After the announcement of the eradication of rinderpest in 2011 there was some buzz that foot-and-mouth disease might be next in the quest to rid the world of devastating animal diseases. In conjunction with the Global Conference on Foot-and-Mouth Disease Control in June 2012, the FAO (Food and Agriculture Organization of the United Nations) and OIE (World Animal Health Organization) released “The Global Foot and Mouth Disease Control Strategy.” This document sets its sights on control rather than eradication of this transboundary animal disease (TAD). But it is not blindered by naming foot-and-mouth disease (FMD) as the target of the strategy. The document makes a strong case for the need for improvement in veterinary services as an essential component in not only the control of this TAD but in controlling many other diseases that hamper socio-economic progress in developing countries.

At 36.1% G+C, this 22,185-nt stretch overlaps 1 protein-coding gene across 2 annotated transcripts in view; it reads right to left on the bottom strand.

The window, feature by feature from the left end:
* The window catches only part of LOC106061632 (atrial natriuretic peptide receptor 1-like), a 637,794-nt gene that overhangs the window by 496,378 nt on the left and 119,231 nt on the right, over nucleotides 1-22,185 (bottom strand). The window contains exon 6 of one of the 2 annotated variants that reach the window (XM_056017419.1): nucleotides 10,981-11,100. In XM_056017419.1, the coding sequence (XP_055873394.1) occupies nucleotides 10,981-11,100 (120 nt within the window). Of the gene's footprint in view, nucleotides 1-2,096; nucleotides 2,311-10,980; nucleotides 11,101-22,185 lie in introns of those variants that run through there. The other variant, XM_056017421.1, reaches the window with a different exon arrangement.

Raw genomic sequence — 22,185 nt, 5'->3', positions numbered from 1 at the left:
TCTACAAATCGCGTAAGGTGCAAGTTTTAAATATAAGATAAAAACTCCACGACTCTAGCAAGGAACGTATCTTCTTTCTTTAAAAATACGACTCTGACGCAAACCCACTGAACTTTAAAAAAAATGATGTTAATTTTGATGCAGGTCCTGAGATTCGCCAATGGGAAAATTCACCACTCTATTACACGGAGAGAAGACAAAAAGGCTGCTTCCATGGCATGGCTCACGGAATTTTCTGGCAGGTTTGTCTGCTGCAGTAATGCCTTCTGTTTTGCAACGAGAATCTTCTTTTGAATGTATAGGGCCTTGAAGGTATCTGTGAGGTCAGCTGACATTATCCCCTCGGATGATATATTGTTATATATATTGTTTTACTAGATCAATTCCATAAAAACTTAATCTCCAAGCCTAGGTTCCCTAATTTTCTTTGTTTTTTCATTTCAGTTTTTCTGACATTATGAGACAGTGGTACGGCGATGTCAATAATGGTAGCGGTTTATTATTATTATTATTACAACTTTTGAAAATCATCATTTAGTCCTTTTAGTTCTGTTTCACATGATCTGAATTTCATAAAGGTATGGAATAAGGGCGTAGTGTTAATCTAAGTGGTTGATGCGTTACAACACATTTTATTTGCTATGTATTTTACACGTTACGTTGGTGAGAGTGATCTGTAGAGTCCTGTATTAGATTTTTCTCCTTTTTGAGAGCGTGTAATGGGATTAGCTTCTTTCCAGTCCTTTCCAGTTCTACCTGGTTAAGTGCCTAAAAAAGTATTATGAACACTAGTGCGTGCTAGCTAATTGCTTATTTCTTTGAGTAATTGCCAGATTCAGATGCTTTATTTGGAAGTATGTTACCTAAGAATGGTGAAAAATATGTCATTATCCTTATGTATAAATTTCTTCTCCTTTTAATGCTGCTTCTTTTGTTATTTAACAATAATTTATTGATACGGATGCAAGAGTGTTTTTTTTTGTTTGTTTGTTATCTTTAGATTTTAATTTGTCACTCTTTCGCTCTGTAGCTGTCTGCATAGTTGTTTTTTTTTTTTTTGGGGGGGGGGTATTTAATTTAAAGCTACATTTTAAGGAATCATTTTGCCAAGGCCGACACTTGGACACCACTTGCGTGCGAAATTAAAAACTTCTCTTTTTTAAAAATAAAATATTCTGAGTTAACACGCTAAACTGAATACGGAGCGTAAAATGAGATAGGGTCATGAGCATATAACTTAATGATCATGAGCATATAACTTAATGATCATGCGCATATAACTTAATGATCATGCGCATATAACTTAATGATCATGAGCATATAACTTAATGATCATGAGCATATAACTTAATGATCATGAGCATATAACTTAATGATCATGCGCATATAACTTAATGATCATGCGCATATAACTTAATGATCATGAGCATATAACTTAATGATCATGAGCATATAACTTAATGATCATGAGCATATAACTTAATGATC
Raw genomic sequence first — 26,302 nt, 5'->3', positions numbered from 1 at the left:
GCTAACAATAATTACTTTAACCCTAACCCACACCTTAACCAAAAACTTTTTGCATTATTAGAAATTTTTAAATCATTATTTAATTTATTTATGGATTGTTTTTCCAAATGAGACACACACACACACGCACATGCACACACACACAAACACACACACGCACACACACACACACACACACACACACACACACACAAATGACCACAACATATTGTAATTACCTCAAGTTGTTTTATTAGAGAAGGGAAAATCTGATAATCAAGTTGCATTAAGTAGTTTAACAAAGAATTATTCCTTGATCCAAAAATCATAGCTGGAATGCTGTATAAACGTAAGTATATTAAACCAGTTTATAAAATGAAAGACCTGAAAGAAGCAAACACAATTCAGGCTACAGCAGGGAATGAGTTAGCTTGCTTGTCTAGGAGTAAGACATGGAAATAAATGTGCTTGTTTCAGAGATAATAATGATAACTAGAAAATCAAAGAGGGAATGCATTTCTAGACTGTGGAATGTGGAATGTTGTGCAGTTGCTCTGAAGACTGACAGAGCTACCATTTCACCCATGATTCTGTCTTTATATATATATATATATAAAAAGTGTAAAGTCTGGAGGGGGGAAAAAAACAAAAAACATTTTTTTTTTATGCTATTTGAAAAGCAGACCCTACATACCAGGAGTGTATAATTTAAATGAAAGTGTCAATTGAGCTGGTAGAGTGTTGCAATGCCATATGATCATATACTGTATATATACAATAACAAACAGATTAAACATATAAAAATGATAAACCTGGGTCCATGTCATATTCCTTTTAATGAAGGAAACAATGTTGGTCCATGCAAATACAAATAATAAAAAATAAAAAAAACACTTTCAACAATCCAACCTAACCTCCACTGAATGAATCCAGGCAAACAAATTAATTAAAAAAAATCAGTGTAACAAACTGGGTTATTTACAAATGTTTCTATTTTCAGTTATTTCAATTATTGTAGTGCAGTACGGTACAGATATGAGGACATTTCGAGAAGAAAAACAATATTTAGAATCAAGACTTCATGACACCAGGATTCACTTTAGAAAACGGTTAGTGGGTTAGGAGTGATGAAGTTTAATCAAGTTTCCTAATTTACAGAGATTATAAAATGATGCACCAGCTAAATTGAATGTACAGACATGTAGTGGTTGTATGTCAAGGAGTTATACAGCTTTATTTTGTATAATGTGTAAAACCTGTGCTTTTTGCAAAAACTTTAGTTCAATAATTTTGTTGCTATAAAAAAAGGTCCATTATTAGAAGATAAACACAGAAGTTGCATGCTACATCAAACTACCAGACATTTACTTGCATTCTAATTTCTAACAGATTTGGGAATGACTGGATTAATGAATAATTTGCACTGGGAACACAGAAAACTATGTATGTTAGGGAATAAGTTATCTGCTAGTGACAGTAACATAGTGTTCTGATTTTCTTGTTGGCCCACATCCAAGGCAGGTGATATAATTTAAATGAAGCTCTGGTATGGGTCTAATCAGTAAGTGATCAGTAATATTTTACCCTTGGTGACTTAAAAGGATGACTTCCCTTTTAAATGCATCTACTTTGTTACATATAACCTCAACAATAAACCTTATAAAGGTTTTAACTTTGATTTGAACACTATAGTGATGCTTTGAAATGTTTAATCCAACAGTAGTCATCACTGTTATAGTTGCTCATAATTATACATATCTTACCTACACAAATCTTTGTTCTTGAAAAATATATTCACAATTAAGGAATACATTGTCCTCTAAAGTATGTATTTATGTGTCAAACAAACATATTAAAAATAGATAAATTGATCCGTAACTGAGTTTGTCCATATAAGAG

The strategy outlines 3 main objectives:
- Improve global FMD control in a stepwise approach by country or region
- Strengthen veterinary services to provide surveillance, diagnostic and biosecurity programs
- Improve the prevention and control of other major diseases of livestock through enhanced surveillance and application of preventive measures such as vaccination
Meanwhile in the western hemisphere, the South American Commission for the Fight Against Foot-and-Mouth Disease (COSALFA) is following its action plan for 2011 – 2020 for countries in the region. Established in 1973, the Pan American Foot-and-Mouth Disease Center (PANAFTOSA) in Brazil led the development of the Hemispheric Plan for Foot-and-Mouth Disease Eradication, first published in 1987. Much progress has been made in the 21st century and PANAFTOSA continues to push for the eradication of FMD from South America.
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